Although the outgoing type 997 Turbo is still a formidable street car, Porsche engineers knew they would be able to raise the bar with the brand new type-991, as his platform is far superior. In addition to fresh chassis with an aluminum-steel composite construction that is stiffer and 13 per cent lighter than its predecessor, the new Turbo models feature a slew of significant upgrades in addition to the already can Carrera and Carrera s. These include all-wheel steering, Adaptive aerodynamics, a Redesigned all-wheel-drive system and a powerful engine. Flagship Turbo S model is pushing the envelope further, with standard active Dynamic Chassis Control (PDCC), ceramic brakes (PCCB), wider forged wheels, LED lights and unique badging.
The new Turbo models are much broader than even fat bodied Carrera 4 models.
The transformation from the standard Carrera to Turbo means more than the addition of two variable turbine geometry (VTG) turbochargers. It is a comprehensive process that affects almost all mechanical aspects of the vehicle, and most of the improvements are still buried beneath the car’s new bodywork.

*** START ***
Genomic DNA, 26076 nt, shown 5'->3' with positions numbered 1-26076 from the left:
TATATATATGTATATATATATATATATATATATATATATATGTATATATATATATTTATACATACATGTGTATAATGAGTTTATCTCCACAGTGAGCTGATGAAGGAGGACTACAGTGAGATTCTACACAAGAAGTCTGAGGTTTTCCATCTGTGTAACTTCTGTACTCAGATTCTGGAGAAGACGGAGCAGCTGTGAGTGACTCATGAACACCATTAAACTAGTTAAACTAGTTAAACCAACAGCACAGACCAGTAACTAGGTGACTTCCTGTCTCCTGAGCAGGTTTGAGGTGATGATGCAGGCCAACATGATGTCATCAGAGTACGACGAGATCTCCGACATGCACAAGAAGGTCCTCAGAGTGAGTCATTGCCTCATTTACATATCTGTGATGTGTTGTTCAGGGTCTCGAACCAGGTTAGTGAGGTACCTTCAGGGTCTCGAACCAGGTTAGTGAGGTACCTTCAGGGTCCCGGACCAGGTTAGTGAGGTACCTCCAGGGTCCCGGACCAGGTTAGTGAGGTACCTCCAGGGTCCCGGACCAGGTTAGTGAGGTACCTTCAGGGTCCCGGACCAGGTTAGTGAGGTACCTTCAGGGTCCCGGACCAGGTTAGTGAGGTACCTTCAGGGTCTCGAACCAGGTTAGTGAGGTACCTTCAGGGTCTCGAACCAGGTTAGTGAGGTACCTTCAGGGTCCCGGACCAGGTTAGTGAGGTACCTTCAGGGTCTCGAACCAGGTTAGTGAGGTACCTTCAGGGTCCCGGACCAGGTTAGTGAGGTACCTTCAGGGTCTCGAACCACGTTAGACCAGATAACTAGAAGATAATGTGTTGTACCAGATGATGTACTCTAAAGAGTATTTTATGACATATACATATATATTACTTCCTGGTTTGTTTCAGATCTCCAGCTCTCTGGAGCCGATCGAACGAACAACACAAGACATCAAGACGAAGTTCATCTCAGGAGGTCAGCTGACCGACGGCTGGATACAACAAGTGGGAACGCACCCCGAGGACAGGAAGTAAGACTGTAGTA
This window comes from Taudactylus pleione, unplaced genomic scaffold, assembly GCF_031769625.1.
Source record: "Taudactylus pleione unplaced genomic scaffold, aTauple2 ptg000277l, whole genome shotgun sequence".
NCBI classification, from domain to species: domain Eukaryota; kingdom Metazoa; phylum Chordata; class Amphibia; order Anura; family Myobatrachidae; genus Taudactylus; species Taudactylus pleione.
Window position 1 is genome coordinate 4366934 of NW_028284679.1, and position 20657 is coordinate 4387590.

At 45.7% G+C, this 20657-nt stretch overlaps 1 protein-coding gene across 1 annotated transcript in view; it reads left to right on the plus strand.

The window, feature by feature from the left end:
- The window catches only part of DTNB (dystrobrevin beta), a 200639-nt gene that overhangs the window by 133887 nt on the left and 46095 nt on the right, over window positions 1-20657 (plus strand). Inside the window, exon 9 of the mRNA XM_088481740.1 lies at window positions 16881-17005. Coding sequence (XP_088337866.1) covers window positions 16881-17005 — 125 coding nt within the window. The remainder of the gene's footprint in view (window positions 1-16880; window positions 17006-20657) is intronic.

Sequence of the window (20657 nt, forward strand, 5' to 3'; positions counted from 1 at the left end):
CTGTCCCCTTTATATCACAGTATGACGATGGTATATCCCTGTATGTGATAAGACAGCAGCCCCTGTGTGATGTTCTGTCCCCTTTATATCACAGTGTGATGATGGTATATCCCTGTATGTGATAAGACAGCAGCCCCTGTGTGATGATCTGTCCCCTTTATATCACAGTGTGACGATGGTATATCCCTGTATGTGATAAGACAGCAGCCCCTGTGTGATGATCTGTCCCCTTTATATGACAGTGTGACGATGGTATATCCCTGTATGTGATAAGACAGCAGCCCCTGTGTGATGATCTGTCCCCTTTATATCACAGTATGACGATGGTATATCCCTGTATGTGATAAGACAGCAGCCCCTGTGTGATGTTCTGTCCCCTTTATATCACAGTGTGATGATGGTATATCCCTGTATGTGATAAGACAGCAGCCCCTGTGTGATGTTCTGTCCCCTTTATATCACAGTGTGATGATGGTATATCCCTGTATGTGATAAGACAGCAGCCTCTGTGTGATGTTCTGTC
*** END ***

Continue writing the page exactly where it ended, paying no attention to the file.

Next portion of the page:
Speaking of looks, in the late 70s and early 80s, passersby had no trouble distinguishing the early 930 Turbo from its smaller brethren — its wildly flared rear quarters and distinctive ‘ whale tail ‘ spoiler was a dead giveaway from a quarter-mile down the road. While many lament the fact that this aggressive styling had been lost with the newer models, Porsche trend with this latest iteration. The new Turbo models are much broader than even fat bodied Carrera 4 models (with a full 1.1 inches) and their rear flanks have a flat surface “of more than one hand width” on each side to drive home the point. Seen from a distance, particularly from the back, is the new fender sculpture aggressive and purposeful.
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